Jeff, Who Lives at Home annoys, but entertains
Jeff, Who Lives at Home is the latest indie flick from indie writers/directors Mark and Jay Duplass starring established Hollywood talent. Jason Segel is the titular Jeff in question; a directionless stoner who pontificates on existentialism and M Night Shyamalan’s Signs (because that’s totally indie) before finding himself wrapped in the midst of a series of contrivanc… sorry, coincidences that illustrate the interconnectivity of the world.
Despite creating an initial Jeff ♥ Huckabees impression, the Duplass’ script soon finds its own footing once Jeff’s brother Pat (Ed Helms) joins the festivities. In the grips of a Porsche wielding mid-life crisis, Pat’s relationship with his fed-up wife Linda (Judy Greer) is the engine under Jeff, Who Lives at Home’s hood. Meanwhile, Susan Sarandon, as the boys’ mother Sharon, experiences her own crisis of sorts, when whilst at work an unexpected (yet ironically-predictable-when-remembering-how-indie-this-all-is) secret admirer stirs up regrets and desires within her. While the story is enjoyable enough, if not as funny as it would be hoped, what grates about Jeff, Who Lives at Home is how pretentious it is. Just look at the title! It shouts “Hey! Hey, look! Totally, unconventional, non-Hollywood movie here, everyone. We’re so indie, check it out!”, which would be fine if it actually was an independent film at heart.
The fact is, Hollywood films pull these same kinds of stories all the time. What is deemed to be an amazing destined occurrence here is typically just a happy coincidence that cinema goers are constantly fed without the existentialism tag. Usually it’s no more than a sign of poor writing, but the suspension of disbelief factor allows for it. Film-makers don’t typically tend to draw attention to how convenient these contrivances are, yet the Duplass brothers’ aren’t really accomplishing anything fresh by highlighting and labelling them. Instead, it’s all dressed up as something deep and meaningful, because that’s so indie. And if that and the title isn’t enough to convince how indie things are here, Jeff, Who Lives at Home is filmed with a digital camcorder that is constantly ZOOMing in AND Out witHOUt any rhyme or reason. Because that is indie, baby! And bloody maddening.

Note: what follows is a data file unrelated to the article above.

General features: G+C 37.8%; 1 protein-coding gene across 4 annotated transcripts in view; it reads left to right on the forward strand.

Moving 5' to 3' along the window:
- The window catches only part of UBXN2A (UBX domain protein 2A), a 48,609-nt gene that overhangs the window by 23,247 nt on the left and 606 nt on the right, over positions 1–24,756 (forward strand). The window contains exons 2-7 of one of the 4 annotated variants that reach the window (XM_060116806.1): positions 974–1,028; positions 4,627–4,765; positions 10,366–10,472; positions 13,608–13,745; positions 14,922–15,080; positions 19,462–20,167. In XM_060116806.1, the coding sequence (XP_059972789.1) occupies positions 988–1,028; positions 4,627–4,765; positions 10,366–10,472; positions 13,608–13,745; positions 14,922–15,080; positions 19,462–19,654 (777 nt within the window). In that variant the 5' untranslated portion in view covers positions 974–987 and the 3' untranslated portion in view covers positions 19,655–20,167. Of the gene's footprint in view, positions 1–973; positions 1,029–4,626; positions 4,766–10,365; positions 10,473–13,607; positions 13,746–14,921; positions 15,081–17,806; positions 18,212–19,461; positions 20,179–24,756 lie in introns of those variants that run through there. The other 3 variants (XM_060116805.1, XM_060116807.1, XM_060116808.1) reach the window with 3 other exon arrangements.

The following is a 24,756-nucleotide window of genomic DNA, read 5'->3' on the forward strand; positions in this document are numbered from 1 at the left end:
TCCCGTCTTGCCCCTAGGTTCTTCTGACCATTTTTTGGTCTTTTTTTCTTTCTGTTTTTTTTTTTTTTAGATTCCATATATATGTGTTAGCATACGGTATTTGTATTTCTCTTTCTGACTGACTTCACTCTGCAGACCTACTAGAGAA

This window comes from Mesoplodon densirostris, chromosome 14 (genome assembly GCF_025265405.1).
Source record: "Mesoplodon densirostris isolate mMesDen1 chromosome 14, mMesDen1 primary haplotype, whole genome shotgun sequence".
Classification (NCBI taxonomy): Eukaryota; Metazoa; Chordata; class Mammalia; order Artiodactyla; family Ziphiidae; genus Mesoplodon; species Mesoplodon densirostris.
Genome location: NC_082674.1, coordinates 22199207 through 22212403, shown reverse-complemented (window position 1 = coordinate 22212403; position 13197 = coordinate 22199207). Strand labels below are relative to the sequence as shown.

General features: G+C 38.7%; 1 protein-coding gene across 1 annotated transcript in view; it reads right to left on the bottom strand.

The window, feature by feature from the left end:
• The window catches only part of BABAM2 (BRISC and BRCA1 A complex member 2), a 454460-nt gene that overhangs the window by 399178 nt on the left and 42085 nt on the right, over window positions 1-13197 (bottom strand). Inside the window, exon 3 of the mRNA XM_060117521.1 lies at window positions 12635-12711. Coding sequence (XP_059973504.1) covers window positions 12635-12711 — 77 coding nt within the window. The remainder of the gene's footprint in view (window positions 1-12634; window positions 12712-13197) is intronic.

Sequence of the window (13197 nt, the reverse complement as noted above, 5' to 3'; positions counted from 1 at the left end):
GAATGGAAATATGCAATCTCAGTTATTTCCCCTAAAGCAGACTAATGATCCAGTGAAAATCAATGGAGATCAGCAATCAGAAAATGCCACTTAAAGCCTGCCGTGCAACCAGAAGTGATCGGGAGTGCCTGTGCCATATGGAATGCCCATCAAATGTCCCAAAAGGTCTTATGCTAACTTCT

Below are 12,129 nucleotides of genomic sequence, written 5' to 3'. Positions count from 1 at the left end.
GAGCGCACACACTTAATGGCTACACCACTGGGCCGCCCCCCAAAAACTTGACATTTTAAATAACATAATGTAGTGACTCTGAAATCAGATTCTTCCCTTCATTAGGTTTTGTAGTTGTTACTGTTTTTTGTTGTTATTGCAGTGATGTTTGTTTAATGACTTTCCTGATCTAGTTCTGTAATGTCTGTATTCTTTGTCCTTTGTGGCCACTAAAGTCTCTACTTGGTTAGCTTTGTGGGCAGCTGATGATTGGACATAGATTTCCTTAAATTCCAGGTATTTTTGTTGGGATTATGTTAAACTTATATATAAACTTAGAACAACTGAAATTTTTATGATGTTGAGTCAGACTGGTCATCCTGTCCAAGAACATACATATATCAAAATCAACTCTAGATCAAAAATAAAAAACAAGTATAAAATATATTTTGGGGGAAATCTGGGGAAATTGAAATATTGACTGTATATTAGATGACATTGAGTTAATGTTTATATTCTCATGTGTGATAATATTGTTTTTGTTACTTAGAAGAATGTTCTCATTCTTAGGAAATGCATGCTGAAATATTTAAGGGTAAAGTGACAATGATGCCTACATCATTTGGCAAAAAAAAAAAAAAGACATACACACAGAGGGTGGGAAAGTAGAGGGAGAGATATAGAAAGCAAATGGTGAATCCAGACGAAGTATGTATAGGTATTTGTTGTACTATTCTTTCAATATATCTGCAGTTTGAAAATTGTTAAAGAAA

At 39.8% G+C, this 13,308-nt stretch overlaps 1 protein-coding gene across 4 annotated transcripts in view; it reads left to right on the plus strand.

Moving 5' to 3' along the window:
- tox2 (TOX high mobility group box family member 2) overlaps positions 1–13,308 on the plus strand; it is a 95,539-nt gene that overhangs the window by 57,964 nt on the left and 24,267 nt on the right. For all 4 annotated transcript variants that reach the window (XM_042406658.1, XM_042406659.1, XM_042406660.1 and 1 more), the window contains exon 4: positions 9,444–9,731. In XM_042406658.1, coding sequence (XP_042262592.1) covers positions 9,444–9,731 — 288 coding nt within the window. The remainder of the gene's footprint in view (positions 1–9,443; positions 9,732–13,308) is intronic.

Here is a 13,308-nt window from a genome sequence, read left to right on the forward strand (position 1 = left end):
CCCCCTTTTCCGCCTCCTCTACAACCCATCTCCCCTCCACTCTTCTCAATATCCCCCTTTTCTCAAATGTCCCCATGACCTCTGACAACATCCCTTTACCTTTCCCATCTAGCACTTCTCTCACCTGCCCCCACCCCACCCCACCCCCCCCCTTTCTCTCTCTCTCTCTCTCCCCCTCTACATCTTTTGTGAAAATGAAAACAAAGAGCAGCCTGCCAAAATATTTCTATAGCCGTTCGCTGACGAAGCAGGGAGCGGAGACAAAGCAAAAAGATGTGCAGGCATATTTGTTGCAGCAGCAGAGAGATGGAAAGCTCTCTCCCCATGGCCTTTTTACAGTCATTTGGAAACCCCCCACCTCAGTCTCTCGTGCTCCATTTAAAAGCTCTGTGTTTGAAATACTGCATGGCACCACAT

Despite the pointless façade and an office firm alarm scene that will make the eyes of anyone-with-a-pulse roll, Jeff, Who Lives at Home isn’t a bad movie. Segel is decent in a role he could, and possibly did, sleepwalk through. Helms steals the show with his timing and is almost solely responsible for ensuring this film can even be categorised as a comedy. Greer continues to impress in supporting roles, as she did in The Descendants. Sarandon is reliable as always, even when the cringe factor hits 11. The film ends on a strong, slightly predictable note and the story is bookended by a simple, but clever bit of symbolism.
Jeff, Who Lives at Home is a decent little flick that is hindered by trying way too hard to be cool. There’s little that’s unique to it, despite their cheapest efforts to convince otherwise. Looking beyond the dreadful camera work, it’s an entertaining enough portrayal of one family’s bizarre day while Helms does his best to bring the funny. Oh, and don’t forget, it’s also really, totally indie. 7/10